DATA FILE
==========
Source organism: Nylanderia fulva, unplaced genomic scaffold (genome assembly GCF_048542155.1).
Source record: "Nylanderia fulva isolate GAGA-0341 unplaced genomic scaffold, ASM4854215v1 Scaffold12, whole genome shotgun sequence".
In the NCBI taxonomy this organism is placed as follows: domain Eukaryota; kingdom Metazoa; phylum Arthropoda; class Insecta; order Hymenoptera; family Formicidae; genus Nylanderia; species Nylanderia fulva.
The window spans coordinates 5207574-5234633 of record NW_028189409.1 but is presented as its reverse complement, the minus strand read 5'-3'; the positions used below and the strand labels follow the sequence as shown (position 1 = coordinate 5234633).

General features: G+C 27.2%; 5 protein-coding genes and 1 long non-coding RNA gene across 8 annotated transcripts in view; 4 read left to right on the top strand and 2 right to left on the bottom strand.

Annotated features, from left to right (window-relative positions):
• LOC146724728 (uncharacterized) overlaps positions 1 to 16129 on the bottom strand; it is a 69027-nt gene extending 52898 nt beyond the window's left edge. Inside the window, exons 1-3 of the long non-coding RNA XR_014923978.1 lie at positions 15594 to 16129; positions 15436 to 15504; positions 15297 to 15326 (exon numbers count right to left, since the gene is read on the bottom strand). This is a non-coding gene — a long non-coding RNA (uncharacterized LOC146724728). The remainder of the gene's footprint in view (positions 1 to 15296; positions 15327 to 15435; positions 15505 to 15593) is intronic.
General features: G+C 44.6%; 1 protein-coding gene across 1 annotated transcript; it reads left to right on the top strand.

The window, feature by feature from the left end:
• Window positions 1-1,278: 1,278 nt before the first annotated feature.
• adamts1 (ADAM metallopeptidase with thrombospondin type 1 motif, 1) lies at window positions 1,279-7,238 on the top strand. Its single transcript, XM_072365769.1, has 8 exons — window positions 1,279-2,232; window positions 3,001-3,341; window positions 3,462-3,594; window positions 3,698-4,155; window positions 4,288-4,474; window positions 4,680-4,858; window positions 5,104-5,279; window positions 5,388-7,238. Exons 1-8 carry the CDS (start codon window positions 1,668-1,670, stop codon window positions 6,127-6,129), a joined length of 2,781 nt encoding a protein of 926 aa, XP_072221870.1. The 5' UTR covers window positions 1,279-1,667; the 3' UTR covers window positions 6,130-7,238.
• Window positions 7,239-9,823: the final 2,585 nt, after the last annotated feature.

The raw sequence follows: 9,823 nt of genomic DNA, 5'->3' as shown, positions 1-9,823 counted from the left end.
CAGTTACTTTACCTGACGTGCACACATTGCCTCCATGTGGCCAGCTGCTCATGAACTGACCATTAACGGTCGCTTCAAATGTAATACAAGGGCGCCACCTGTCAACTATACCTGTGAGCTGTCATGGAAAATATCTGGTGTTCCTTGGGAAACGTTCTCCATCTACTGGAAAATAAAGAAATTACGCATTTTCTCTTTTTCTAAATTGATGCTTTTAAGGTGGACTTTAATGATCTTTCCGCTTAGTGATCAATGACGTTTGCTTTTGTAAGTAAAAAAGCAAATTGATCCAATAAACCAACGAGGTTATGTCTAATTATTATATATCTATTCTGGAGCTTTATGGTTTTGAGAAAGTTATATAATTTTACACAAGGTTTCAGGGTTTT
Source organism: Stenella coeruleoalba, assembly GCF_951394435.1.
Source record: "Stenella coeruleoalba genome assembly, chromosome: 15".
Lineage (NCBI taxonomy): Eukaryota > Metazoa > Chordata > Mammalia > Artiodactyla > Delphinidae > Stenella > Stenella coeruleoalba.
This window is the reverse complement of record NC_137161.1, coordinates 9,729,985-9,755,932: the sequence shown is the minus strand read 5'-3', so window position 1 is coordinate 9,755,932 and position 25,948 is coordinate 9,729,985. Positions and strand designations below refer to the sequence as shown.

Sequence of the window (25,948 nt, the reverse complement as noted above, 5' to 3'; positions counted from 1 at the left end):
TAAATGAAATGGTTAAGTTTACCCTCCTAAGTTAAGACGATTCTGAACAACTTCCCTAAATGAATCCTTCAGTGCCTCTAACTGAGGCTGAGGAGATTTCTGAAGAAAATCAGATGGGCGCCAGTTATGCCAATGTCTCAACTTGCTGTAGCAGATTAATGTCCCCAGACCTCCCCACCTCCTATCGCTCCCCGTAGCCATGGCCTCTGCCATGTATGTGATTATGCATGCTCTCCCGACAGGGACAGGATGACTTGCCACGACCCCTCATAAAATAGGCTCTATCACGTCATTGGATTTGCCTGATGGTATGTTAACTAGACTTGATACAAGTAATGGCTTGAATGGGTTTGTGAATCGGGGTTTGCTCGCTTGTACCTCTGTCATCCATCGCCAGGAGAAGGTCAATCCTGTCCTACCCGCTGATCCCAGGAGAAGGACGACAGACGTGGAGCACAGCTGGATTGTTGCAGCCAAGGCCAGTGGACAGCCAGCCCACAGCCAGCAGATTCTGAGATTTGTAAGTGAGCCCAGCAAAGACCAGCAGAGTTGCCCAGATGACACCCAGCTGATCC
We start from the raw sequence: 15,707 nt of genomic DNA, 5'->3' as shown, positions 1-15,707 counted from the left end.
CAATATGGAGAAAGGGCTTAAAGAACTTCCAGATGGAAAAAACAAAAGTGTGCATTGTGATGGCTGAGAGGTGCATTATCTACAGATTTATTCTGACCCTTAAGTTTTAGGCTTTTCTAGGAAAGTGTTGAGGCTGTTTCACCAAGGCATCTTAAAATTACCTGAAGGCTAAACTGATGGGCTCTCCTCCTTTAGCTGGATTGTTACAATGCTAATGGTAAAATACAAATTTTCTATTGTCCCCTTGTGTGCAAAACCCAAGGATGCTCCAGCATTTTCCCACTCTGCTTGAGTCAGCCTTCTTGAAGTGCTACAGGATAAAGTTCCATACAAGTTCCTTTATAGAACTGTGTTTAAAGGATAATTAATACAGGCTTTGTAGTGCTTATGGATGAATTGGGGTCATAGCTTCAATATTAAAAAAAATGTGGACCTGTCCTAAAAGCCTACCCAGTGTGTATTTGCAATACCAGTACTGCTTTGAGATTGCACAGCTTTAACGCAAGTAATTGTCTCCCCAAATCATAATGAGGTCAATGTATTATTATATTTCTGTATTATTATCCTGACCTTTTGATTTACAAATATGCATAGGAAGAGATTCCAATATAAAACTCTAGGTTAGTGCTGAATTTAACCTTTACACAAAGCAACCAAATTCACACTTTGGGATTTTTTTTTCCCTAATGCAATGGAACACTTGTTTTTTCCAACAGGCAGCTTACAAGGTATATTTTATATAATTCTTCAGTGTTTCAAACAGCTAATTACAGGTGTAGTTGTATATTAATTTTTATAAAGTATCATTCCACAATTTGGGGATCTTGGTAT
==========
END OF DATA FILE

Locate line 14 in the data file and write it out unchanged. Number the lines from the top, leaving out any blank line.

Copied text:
CAGTTACTTTACCTGACGTGCACACATTGCCTCCATGTGGCCAGCTGCTCATGAACTGACCATTAACGGTCGCTTCAAATGTAATACAAGGGCGCCACCTGTCAACTATACCTGTGAGCTGTCATGGAAAATATCTGGTGTTCCTTGGGAAACGTTCTCCATCTACTGGAAAATAAAGAAATTACGCATTTTCTCTTTTTCTAAATTGATGCTTTTAAGGTGGACTTTAATGATCTTTCCGCTTAGTGATCAATGACGTTTGCTTTTGTAAGTAAAAAAGCAAATTGATCCAATAAACCAACGAGGTTATGTCTAATTATTATATATCTATTCTGGAGCTTTATGGTTTTGAGAAAGTTATATAATTTTACACAAGGTTTCAGGGTTTT